Tuesday, August 24, 2010

Miracles vs. Magic

There is no such thing as magic. I have always believed this to be true. But what about miracles you ask? But miracles are not magic. Although at first sight this may not seem to be the case, a closer look shows that they are in fact two very different, in fact opposing, phenomena. Miracles are an outward show of God’s Grace. Nobody in this world can do miracles apart from God’s Will. No saint manipulated God to perform miracles but God gave the saints miraculous powers because of their great love and devotion to the Creator. Magic, on the other hand, is quite different. Magic is a selfish and manipulative act. Magicians attempt to control the forces of the world and make it submit to him/her. Magic delves with the unknown and sometimes with forces in the world we do not, or do not want to, understand. These are my reflections on the stark differences between magic and miracles. Certainly, white magic is innocent, but I wouldn’t recommend playing with tarot cards or ouija boards.


  1. Magic does not always have to be a selfish act. It can also be a form of entertainment. In the past I am sure magic was used to further ones agenda but in the modern age I look at magic as a combination of science, acting, athletic ability in some cases and an ability to focus your audiences opinion away from where the action is. It is a skill to be appreciated because it can only be achieved through hours of planning and practise.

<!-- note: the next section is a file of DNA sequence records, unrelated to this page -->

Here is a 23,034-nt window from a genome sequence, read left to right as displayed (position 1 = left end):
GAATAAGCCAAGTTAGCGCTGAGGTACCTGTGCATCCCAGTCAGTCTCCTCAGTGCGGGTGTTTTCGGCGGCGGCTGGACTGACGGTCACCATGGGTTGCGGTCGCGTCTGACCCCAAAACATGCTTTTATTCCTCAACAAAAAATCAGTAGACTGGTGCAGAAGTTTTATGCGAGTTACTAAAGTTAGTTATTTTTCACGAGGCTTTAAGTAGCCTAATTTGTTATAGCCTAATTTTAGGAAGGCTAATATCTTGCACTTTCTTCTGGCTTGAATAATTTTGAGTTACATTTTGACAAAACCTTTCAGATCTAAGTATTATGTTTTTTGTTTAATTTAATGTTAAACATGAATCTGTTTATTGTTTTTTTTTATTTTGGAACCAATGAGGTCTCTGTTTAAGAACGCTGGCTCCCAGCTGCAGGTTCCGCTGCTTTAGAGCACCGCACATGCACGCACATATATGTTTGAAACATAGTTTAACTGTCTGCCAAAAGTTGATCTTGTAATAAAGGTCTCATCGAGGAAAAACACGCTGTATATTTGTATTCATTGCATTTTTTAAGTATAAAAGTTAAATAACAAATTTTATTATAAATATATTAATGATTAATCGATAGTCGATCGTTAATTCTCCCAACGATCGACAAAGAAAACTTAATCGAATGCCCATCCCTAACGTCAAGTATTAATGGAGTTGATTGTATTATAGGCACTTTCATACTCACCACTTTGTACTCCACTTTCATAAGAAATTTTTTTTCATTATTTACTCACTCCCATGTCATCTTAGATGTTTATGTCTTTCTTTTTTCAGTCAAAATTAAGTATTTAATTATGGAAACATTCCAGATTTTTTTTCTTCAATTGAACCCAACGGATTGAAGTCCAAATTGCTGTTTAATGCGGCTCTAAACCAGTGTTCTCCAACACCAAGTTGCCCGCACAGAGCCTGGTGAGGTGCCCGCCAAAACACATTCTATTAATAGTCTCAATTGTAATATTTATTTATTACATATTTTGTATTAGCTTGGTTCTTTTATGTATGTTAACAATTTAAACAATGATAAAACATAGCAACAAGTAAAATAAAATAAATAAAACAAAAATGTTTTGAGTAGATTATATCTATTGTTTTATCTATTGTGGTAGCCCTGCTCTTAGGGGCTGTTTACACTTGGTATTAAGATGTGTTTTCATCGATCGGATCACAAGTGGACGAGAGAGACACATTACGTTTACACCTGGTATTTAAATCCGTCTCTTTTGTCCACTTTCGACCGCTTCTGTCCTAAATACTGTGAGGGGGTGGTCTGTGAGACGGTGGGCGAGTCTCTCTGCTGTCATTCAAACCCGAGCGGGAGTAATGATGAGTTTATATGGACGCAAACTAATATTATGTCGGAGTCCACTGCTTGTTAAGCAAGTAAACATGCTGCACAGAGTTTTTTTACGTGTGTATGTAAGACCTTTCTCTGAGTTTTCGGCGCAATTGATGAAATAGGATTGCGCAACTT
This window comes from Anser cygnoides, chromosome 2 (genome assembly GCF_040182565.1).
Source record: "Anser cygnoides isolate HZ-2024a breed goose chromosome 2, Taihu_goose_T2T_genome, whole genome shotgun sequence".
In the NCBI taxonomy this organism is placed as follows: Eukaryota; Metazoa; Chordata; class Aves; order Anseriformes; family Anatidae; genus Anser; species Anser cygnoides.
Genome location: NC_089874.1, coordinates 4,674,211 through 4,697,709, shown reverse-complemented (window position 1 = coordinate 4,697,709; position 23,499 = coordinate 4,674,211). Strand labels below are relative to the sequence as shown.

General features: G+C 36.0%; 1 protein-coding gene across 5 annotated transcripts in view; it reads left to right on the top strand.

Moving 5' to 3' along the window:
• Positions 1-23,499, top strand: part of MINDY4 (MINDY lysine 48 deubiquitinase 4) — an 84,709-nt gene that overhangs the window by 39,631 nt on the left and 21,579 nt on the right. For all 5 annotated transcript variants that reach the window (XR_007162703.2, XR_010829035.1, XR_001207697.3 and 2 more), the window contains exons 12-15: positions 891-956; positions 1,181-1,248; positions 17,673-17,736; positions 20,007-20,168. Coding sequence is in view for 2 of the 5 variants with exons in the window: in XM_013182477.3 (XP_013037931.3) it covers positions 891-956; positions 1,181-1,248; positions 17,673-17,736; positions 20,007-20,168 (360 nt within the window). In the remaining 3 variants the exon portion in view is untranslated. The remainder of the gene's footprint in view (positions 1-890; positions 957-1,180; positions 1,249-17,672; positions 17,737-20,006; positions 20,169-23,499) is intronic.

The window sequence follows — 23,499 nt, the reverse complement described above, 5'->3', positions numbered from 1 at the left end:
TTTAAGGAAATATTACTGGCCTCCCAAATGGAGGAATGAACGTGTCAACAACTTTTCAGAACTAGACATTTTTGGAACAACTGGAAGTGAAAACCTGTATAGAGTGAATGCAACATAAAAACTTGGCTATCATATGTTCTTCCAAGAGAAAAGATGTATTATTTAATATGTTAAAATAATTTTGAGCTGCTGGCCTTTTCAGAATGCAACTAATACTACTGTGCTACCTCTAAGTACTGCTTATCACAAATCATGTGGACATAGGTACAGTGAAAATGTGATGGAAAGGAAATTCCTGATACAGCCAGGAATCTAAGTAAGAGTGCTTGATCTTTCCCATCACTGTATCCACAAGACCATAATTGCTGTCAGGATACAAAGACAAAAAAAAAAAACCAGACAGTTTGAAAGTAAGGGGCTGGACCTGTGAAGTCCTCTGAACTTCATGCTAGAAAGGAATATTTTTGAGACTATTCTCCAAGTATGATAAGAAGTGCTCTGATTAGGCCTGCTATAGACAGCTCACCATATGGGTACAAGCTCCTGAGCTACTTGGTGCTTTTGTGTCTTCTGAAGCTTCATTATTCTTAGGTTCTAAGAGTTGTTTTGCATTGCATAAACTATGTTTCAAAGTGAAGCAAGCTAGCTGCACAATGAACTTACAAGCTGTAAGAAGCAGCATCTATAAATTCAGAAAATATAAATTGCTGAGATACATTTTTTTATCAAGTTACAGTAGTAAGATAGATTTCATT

I agree that miracles are always God working through saints and ordinary people in some cases to forward his hope for our world.
    A thought to ponder is when is something just an occurance and when is it a miracle??

  2. Very interesting. I suppose I'm thinking of the occult. I don't see anything wrong with magic as a sport. About the question of whether something is just an occurance or a miracle, I think I would say that it is often in the eye of the beholder. For instance, in the Middle Ages, where Christianity was dominant, miracles could be found everywhere. Whether that was really the case or not is irrelevant. They believed this to be so. On the contrary, in this day and age, we struggle to find miracles. Of course, maybe what used to be considered miracles can now be answered by science. However, miracles (what cannot be readily explained), I feel, can only be really seen with eyes of faith. For those who don't see a hand guiding the world, chance is usually the response given for unexplainable circumstances. Often it seems that those with great faith see as miracles what others may see as mere occurances. The small things are seen as big gifts. Miracles don't have to be huge you know. In the end, miracles can't really be proven nor can chance so the way someone looks at a phenomenon depends on his/her world view.